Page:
3. To prevent chlorine and other pool chemicals from getting bad, you have to store them properly, to give you some tips on how, check the items below:

  • You have to make sure that your storage place is cool, dry, and away from sunlight and humidity.
  • Make sure that your place of storage is well-ventilated.
  • Always make monitoring logs to keep track of the expiration dates.
  • Relatively consistent temperatures must always be observed in your storage area, it should not get too hot or too cold.
  • Do not let your chemicals have contact with water.
  • Do not try to mix different chemicals when storing, make dividers, and also make sure that there is enough space for everything.
  • Avoid repacking or transferring chemicals unless you will use them as soon as possible. It is advised to always use the original containers of chemicals.
  • When monitoring your chemicals, always check their containers, there are instances that plastic can be eaten by the chemicals themselves.
  • You have to ensure that your place of storage is away from your pets and children. Chemicals should always be kept out too far from the reach of your children and pets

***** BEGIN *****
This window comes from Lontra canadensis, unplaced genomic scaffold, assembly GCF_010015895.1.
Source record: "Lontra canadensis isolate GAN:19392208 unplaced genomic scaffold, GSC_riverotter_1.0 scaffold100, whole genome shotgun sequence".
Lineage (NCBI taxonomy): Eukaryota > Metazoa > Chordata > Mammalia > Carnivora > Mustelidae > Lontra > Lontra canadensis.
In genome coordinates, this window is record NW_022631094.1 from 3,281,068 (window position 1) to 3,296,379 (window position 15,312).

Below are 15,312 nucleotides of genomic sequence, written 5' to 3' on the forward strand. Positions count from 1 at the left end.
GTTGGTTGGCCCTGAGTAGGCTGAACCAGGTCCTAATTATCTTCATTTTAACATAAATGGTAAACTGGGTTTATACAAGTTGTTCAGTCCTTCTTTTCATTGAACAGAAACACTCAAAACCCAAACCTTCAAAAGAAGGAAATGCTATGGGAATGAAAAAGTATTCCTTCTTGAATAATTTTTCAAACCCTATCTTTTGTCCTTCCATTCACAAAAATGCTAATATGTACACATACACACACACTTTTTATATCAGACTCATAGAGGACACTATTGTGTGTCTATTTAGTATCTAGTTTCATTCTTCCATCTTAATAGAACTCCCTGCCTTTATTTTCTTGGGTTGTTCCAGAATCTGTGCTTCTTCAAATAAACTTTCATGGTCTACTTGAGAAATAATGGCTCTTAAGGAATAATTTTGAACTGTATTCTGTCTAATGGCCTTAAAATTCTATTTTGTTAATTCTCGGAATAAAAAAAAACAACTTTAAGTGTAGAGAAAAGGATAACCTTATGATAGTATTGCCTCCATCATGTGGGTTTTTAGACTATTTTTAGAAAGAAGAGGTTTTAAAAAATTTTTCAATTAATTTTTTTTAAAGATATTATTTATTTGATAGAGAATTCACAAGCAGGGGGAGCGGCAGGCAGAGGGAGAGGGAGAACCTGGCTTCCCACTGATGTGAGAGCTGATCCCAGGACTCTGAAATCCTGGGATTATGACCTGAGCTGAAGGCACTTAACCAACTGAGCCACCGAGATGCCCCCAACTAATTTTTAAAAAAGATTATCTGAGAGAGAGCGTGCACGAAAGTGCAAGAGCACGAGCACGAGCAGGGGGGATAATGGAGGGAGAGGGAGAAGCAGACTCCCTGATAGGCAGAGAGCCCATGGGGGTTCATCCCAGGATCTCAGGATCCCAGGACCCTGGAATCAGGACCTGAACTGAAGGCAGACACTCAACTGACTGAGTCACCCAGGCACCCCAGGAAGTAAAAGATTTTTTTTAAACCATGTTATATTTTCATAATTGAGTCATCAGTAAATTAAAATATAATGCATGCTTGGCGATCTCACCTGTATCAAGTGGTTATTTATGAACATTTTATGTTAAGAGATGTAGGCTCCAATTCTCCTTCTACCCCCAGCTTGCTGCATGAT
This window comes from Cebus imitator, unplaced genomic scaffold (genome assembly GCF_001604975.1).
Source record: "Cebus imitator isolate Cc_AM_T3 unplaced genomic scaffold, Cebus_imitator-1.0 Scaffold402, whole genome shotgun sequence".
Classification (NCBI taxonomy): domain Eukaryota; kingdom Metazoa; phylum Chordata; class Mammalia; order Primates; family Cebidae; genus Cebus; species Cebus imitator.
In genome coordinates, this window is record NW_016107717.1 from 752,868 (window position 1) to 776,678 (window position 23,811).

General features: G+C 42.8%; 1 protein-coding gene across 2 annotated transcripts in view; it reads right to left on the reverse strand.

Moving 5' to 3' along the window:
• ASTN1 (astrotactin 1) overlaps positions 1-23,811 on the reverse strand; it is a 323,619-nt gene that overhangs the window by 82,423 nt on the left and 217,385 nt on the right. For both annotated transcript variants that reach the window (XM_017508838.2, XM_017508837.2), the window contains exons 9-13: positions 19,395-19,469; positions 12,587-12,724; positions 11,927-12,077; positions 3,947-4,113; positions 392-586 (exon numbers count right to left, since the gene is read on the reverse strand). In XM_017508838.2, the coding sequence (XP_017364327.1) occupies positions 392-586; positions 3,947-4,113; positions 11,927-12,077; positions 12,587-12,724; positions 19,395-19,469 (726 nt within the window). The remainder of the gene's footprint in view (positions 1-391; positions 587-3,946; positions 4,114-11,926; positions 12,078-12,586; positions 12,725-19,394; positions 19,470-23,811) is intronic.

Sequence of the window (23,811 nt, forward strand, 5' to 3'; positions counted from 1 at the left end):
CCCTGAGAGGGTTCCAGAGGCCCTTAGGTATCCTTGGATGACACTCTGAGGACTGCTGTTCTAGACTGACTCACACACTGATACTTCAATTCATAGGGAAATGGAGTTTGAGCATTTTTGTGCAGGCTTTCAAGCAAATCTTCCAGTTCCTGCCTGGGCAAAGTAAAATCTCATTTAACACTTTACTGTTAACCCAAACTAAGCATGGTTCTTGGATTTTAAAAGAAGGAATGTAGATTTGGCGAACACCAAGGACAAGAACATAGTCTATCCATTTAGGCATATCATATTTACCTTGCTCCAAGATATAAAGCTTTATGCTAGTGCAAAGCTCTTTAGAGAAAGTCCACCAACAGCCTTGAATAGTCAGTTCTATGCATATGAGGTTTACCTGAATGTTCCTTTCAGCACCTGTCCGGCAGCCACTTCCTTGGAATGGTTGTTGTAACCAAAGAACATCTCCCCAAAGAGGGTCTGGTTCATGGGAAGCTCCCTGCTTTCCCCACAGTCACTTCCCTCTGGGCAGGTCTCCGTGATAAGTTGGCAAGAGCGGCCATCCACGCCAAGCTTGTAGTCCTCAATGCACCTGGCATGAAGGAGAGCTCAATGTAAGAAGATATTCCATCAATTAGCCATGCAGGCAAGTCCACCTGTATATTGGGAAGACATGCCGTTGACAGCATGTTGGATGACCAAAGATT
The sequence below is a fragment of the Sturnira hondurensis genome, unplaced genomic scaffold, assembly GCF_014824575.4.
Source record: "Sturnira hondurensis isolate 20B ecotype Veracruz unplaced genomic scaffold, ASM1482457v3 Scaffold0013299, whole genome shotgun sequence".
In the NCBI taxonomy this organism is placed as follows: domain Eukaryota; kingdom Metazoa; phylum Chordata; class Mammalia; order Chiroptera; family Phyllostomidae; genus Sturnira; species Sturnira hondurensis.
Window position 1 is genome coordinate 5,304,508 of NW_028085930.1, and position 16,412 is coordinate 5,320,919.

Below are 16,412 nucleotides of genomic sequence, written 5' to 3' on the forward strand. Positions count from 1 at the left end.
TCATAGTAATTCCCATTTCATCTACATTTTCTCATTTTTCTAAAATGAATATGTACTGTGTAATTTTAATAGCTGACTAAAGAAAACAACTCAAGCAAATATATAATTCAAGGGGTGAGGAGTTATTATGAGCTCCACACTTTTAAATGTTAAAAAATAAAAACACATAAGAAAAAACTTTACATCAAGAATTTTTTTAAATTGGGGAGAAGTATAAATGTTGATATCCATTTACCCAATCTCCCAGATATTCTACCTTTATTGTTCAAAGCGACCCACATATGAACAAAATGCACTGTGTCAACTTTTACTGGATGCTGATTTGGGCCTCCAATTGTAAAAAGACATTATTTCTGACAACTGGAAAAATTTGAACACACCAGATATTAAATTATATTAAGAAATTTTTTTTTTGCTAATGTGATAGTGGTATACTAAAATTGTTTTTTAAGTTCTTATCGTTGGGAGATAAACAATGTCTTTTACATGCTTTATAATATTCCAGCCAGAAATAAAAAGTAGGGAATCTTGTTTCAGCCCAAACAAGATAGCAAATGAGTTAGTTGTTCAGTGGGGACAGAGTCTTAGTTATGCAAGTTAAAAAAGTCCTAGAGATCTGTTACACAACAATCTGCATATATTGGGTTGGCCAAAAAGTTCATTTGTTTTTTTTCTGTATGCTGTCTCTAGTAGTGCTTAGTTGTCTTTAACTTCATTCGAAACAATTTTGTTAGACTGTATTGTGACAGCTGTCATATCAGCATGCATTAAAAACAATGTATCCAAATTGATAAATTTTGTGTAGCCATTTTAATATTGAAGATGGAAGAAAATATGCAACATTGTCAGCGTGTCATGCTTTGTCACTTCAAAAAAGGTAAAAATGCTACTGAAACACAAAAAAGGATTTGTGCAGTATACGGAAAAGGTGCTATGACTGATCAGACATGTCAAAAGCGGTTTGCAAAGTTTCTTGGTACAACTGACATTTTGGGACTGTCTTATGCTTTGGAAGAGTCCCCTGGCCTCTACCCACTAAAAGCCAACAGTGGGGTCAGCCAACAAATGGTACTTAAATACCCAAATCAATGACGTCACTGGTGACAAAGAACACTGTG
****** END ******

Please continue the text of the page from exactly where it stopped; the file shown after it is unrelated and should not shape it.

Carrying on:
As long as you follow all the instructions given above, it can be assured that your pool chemicals can last long, or can be handled well even if their expiration come

Part 3. FAQs

1. Can You Flush Down Chlorine in the Toilet?

This is an absolute no! Now that we can answer the question, does pool chlorine go bad, chlorine can now be handled well. Once you flush down chlorine in your toilet bowl, it is also the same as disposing of it in a garbage can. You can still consider it as a hazard to the environment, and may even result in problems in your plumbing system.

2. Can Expired Chemicals Still be Used?

It is not advised to use expired chemicals. Once a chemical expires, its effectiveness diminishes. If you use it in your pools, it will not affect the water chemistry of your pool. There are also possibilities that accidents can happen while using it and may cause burns, skin problems, and even health conditions as the worst effect. Also, it is really hard to balance water chemistry, and using expired chemicals may worsen it, it is also against the safety regulations that any pool owner must follow.

3. How do You Know that Your Chemical has Expired?

Aside from the monitoring of expiration dates or when you acquire them, you can determine if a chemical has already expired based on its physical appearance. You can check its color, and product conditions, if a chlorine tablet is already crumbly, it is likely expired.